Data from: Altered development of synapse structure and function in striatum caused by Parkinson's disease-linked LRRK2-G2019S mutation
Matikainen-Ankney, Bridget A. et al. (2017), Data from: Altered development of synapse structure and function in striatum caused by Parkinson's disease-linked LRRK2-G2019S mutation, Dryad, Dataset, https://doi.org/10.5061/dryad.j5n50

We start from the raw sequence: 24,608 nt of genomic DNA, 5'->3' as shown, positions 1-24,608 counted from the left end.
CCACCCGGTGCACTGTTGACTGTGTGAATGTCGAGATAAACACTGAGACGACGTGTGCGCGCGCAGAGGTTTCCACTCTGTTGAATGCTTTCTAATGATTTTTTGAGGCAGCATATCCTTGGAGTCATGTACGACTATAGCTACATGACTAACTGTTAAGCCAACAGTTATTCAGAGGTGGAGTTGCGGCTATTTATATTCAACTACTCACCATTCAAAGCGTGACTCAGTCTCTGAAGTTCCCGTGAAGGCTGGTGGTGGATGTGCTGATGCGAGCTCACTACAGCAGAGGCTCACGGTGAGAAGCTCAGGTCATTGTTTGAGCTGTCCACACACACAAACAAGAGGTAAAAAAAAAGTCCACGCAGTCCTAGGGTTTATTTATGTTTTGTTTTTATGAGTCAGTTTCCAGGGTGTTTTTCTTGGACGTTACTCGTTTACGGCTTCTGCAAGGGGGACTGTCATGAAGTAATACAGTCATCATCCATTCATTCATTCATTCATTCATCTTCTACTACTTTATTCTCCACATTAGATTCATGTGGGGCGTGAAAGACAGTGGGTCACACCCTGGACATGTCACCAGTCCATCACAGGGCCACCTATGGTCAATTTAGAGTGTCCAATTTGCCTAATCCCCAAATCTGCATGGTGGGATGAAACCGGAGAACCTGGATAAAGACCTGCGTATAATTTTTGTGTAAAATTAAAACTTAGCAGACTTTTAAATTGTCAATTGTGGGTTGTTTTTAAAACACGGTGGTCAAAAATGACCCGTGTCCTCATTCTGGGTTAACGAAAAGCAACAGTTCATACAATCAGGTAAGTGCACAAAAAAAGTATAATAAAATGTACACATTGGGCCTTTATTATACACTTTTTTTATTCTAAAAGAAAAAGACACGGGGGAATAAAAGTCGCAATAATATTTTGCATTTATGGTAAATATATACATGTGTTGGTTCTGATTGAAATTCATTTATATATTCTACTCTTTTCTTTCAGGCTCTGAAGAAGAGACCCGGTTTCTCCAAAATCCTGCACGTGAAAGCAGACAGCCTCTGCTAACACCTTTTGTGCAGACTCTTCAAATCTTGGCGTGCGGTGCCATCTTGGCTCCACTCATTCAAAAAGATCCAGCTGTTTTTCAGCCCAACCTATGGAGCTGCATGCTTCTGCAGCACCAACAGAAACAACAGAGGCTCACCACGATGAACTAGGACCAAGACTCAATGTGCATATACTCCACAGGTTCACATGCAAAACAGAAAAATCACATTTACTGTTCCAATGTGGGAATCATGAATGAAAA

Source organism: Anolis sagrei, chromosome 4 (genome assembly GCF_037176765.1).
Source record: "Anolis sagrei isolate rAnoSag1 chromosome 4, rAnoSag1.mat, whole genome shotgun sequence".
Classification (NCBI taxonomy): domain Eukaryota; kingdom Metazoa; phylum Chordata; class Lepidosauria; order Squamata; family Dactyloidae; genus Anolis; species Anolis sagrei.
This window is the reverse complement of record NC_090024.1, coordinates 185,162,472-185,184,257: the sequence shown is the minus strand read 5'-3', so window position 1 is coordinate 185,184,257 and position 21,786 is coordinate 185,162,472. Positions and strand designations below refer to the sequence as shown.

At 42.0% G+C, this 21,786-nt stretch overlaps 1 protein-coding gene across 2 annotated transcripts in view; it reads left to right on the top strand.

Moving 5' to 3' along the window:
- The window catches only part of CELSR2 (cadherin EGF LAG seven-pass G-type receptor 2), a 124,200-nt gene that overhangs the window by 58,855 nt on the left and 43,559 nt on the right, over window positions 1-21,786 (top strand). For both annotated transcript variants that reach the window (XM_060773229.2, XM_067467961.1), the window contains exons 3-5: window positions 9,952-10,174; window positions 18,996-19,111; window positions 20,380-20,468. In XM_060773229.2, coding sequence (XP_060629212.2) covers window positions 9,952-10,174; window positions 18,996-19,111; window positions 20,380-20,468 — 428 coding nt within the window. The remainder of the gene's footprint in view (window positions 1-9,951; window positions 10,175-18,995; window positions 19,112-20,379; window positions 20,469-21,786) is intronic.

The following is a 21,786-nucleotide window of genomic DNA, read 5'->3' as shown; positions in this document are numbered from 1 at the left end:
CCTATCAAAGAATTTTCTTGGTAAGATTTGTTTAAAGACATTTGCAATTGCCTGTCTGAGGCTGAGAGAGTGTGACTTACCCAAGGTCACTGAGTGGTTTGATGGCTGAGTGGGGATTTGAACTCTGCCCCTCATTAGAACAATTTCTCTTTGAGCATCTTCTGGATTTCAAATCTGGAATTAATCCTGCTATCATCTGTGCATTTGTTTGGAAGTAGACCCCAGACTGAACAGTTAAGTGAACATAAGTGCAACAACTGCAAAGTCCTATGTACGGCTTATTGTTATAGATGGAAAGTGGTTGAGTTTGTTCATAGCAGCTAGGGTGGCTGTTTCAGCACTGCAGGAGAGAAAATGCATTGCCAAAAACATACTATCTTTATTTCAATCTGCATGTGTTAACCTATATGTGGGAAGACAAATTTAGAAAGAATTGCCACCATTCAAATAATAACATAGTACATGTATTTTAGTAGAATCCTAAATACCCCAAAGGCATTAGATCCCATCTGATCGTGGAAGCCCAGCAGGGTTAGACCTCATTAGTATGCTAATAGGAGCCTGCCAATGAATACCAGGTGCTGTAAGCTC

Mutations in the gene encoding leucine-rich repeat kinase 2 (LRRK2) can cause Parkinson's disease (PD), and the most common disease-associated mutation, G2019S, increases kinase activity. Because LRRK2 expression levels rise during synaptogenesis and are highest in dorsal striatal spiny projection neurons (SPNs), we tested the hypothesis that the LRRK2–G2019S mutation would alter development of excitatory synaptic networks in dorsal striatum. To circumvent experimental confounds associated with LRRK2 overexpression, we used mice expressing LRRK2–G2019S or D2017A (kinase-dead) knockin mutations. In whole-cell recordings, G2019S SPNs exhibited a fourfold increase in sEPSC frequency compared with wild-type SPNs in postnatal day 21 mice. Such heightened neural activity was increased similarly in direct- and indirect-pathway SPNs, and action potential-dependent activity was particularly elevated. Excitatory synaptic activity in D2017A SPNs was similar to wild type, indicating a selective effect of G2019S. Acute exposure to LRRK2 kinase inhibitors normalized activity, supporting that excessive neural activity in G2019S SPNs is mediated directly and is kinase dependent. Although dendritic arborization and densities of excitatory presynaptic terminals and postsynaptic dendritic spines in G2019S SPNs were similar to wild type, G2019S SPNs displayed larger spines that were matched functionally by a shift toward larger postsynaptic response amplitudes. Acutely isolating striatum from overlying neocortex normalized sEPSC frequency in G2019S mutants, supporting that abnormal corticostriatal activity is involved. These findings indicate that the G2019S mutation imparts a gain-of-abnormal function to SPN activity and morphology during a stage of development when activity can permanently modify circuit structure and function.